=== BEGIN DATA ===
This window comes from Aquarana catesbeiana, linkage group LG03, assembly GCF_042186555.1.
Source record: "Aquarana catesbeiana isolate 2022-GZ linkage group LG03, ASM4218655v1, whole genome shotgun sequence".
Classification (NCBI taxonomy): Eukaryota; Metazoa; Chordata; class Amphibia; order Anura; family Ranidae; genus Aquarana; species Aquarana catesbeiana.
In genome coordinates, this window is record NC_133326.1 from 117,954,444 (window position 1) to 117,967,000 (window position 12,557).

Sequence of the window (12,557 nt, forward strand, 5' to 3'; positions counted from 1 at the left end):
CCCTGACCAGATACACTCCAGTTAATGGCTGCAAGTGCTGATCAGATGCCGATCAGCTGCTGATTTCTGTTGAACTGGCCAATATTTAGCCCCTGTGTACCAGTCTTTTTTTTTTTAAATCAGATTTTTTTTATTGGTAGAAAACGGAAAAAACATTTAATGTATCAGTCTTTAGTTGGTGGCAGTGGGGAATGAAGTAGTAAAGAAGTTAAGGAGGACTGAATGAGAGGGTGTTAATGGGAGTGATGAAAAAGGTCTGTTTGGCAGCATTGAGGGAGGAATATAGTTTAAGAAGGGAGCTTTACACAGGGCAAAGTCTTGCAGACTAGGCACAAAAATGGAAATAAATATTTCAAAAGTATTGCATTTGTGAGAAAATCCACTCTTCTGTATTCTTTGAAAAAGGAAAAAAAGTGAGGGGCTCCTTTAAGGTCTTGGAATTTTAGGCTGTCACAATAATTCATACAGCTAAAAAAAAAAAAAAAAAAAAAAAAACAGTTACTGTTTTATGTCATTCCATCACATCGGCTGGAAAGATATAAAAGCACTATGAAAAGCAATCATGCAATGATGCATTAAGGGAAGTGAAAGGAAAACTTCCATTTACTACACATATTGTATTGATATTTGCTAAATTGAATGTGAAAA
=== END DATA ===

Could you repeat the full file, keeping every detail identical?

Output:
This window comes from Aquarana catesbeiana, linkage group LG03, assembly GCF_042186555.1.
Source record: "Aquarana catesbeiana isolate 2022-GZ linkage group LG03, ASM4218655v1, whole genome shotgun sequence".
Classification (NCBI taxonomy): Eukaryota; Metazoa; Chordata; class Amphibia; order Anura; family Ranidae; genus Aquarana; species Aquarana catesbeiana.
In genome coordinates, this window is record NC_133326.1 from 117,954,444 (window position 1) to 117,967,000 (window position 12,557).

Sequence of the window (12,557 nt, forward strand, 5' to 3'; positions counted from 1 at the left end):
CCCTGACCAGATACACTCCAGTTAATGGCTGCAAGTGCTGATCAGATGCCGATCAGCTGCTGATTTCTGTTGAACTGGCCAATATTTAGCCCCTGTGTACCAGTCTTTTTTTTTTTAAATCAGATTTTTTTTATTGGTAGAAAACGGAAAAAACATTTAATGTATCAGTCTTTAGTTGGTGGCAGTGGGGAATGAAGTAGTAAAGAAGTTAAGGAGGACTGAATGAGAGGGTGTTAATGGGAGTGATGAAAAAGGTCTGTTTGGCAGCATTGAGGGAGGAATATAGTTTAAGAAGGGAGCTTTACACAGGGCAAAGTCTTGCAGACTAGGCACAAAAATGGAAATAAATATTTCAAAAGTATTGCATTTGTGAGAAAATCCACTCTTCTGTATTCTTTGAAAAAGGAAAAAAAGTGAGGGGCTCCTTTAAGGTCTTGGAATTTTAGGCTGTCACAATAATTCATACAGCTAAAAAAAAAAAAAAAAAAAAAAAAACAGTTACTGTTTTATGTCATTCCATCACATCGGCTGGAAAGATATAAAAGCACTATGAAAAGCAATCATGCAATGATGCATTAAGGGAAGTGAAAGGAAAACTTCCATTTACTACACATATTGTATTGATATTTGCTAAATTGAATGTGAAAA